This is an excellent explanation of the thematic stuff going on in the sex scene/massacre flashback that starts at 2:27. When I saw it, all I picked up on was the extent to which Avner was haunted by Munich (and presumably all the bloody business he perpetrated afterwards), and that he can’t escape it even during sexual intimacy. His intensity to me suggests that he’s trying to purge himself of the thoughts and memories and can’t.

    That was pretty much all that came across to me when I saw Munich the first time, which at the time struck me as a simplistic resolution for a film that’s otherwise so complex. After reading your analysis, I’m sure that all the other themes you’re pointing out are part of the mix, too. (Sex as the antithesis of terrorism seems very much the kind of theme Tony Kushner would explore.) Given the intensity of the scene — the sex and the violence — I wonder if the “hopeful” interpretation is a little too subtle.

    Do we see Avner’s kid at any point after he returns to Israel at the 2:15 mark? Is there any indication that he’s had more children in America? That would really definitely reinforce the procreation vs. terrorism theme.

    • Todd says:

      Re: Munich: Act V

      We see his daughter two or three times after he comes home to Brooklyn — once when he’s out in the street, carrying her and is menaced (or not) by a scary black car. We don’t see that he’s had more children after that.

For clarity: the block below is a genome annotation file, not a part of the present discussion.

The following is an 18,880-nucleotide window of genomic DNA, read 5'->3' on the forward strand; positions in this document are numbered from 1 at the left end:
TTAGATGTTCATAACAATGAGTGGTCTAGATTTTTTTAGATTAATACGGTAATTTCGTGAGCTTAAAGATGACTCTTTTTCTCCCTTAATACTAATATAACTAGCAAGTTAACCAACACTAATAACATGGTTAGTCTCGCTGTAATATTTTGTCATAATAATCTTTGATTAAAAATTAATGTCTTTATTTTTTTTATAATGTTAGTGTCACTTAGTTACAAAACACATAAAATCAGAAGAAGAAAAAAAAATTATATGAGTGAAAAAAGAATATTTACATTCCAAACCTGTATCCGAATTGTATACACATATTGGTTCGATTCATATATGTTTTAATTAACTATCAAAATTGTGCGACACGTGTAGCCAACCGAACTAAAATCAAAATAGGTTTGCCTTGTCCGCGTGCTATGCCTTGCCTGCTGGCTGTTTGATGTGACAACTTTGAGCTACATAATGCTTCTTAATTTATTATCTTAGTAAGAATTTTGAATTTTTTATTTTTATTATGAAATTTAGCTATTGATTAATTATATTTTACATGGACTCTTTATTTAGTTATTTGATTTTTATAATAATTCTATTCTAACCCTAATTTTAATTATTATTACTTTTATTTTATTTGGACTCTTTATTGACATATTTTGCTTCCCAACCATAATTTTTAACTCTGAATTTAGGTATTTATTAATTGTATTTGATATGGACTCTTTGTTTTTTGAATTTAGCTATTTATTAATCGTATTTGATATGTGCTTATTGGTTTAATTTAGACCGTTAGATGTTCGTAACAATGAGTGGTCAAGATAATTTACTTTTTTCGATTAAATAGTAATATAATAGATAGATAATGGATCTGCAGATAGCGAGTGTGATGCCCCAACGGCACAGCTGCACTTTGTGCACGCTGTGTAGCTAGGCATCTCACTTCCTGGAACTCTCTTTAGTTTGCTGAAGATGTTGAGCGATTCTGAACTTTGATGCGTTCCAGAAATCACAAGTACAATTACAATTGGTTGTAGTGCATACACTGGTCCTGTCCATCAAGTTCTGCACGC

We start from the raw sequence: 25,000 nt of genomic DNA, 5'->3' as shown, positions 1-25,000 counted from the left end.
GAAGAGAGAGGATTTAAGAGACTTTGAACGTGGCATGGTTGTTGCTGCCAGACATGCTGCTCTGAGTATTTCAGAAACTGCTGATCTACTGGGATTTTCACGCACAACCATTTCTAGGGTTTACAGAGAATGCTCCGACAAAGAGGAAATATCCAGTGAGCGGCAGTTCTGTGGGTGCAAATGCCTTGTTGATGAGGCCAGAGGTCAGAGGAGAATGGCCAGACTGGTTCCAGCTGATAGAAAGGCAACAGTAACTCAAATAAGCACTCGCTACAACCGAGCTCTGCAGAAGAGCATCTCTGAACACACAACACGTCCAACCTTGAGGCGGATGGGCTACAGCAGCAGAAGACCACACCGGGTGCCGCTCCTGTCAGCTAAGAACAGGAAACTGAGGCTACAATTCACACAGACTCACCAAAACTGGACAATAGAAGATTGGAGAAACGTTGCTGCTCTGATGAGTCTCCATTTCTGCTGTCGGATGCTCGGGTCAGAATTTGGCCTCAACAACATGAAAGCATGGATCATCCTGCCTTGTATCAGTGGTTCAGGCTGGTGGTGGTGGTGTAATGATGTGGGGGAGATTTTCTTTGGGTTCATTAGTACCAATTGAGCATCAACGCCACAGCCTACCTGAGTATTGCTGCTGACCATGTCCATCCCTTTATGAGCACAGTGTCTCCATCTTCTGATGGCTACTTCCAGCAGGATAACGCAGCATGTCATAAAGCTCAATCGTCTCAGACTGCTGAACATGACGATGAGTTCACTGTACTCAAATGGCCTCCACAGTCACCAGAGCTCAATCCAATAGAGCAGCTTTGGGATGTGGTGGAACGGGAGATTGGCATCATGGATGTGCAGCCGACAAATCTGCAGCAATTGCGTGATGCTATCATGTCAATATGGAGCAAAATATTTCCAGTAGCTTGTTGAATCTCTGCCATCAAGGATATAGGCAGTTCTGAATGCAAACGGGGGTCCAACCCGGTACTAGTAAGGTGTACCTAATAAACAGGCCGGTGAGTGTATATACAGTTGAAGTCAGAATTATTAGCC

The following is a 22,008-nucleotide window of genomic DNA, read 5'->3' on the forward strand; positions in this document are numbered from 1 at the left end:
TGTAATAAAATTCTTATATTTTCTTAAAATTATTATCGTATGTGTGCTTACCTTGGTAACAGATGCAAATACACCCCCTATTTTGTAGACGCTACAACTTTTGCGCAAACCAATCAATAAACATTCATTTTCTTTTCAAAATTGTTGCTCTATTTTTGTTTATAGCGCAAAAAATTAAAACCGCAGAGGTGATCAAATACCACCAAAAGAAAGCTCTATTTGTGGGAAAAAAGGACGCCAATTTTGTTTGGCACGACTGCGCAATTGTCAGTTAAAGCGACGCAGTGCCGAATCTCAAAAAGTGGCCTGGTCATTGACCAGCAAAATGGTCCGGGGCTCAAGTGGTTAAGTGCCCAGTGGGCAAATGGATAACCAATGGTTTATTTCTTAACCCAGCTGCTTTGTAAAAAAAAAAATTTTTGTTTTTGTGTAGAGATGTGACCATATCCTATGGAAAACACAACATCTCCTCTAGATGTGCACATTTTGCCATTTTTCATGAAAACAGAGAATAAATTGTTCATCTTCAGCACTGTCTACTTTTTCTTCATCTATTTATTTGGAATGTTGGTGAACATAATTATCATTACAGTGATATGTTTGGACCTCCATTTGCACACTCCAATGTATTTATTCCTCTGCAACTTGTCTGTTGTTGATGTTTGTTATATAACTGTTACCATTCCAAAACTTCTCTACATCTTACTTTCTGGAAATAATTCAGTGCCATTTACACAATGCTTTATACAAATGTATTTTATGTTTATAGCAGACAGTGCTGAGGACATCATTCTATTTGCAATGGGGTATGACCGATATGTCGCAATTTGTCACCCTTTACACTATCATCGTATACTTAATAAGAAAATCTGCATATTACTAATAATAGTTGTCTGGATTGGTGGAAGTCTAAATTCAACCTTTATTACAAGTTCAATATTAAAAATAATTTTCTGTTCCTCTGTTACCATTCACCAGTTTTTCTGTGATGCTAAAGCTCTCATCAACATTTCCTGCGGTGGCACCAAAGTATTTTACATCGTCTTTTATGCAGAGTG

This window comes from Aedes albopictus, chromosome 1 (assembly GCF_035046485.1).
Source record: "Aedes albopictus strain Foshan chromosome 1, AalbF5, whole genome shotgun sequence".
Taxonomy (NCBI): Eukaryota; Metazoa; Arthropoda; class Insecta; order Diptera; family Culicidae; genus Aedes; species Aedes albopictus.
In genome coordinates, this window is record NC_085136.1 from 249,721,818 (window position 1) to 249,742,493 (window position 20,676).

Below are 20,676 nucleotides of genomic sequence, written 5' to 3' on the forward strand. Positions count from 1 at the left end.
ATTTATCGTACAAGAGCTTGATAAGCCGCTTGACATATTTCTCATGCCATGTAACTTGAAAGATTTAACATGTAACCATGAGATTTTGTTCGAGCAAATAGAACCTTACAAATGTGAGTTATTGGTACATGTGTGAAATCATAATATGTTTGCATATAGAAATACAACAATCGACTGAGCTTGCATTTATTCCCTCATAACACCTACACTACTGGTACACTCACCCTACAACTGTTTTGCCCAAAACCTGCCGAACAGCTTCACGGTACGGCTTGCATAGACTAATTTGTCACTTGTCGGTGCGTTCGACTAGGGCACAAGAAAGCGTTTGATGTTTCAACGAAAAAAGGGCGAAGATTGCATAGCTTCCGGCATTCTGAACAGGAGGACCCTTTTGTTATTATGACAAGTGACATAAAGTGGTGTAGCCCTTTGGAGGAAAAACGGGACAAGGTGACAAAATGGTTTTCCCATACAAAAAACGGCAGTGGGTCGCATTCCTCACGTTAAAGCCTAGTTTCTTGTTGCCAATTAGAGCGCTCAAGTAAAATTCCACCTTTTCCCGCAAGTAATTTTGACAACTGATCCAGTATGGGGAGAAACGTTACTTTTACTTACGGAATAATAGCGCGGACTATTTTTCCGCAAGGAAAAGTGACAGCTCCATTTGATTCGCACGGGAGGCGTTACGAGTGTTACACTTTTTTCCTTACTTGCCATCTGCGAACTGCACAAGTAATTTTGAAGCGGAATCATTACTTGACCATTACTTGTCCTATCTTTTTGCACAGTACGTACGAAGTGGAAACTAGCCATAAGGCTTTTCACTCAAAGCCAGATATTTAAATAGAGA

Given the themes of Munich, the only thing surprising to me about the climax of Munich is that he’s not also preparing a feast while making vigorous love to his wife.

      • stormwyvern says:

        Re: Munich: Act V

        I’m not sure even Avner is that talented.

        Aside from which, there’s the argument that the cooks cannot create without the butchers being there to do the dirty work that supplies them with their materials, so once again, we’d be left with the question of whether Avner is finding a way to combat what he’s been through or whether there’s just no escaping the butchers once you confront the fact that they’re out there.

      • curt_holman says:

        Re: Munich: Act V

        By the way, does this mark the end (for now) of your Special Focus on Spielberg? If so, congratulations on its completion!

        • Todd says:

          Re: Munich: Act V

          I’ve been thinking of trying to sum up everything in some kind of grand unifying theory of Spielberg, but right now I’m kind of ready to move on. It’s taken almost a year!

          • mimitabu says:

            Re: Munich: Act V

            it was a good year; i know i came away with a new and deeper appreciation for spielberg’s work (which is what i, at least, mainly want out of any english or film class). i also don’t think a unifying post is particularly necessary, considering the posts sort of stand together as such a summary. you could go further (in summarizing) by spelling out a little trace of themes or styles or growth, but i don’t really see the point when the information is already in the posts.

      • Re: Munich: Act V

        I don’t want to post this as a reply but I feel I have to.

  2. woodandiron says:

    I really love this movie and have immensely enjoyed your analysis.

    Don’t you feel like the last act of the movie is too long? And by too long I mean I feel like it has three scenes of Avner showing the audience that he’s become a paranoid person. Those three scenes essentially just keep repeating the same idea (the same idea that was put forth at the end of act IV). I feel like the movie would have been better served to excise a scene or two of that and keep the last act a little tighter.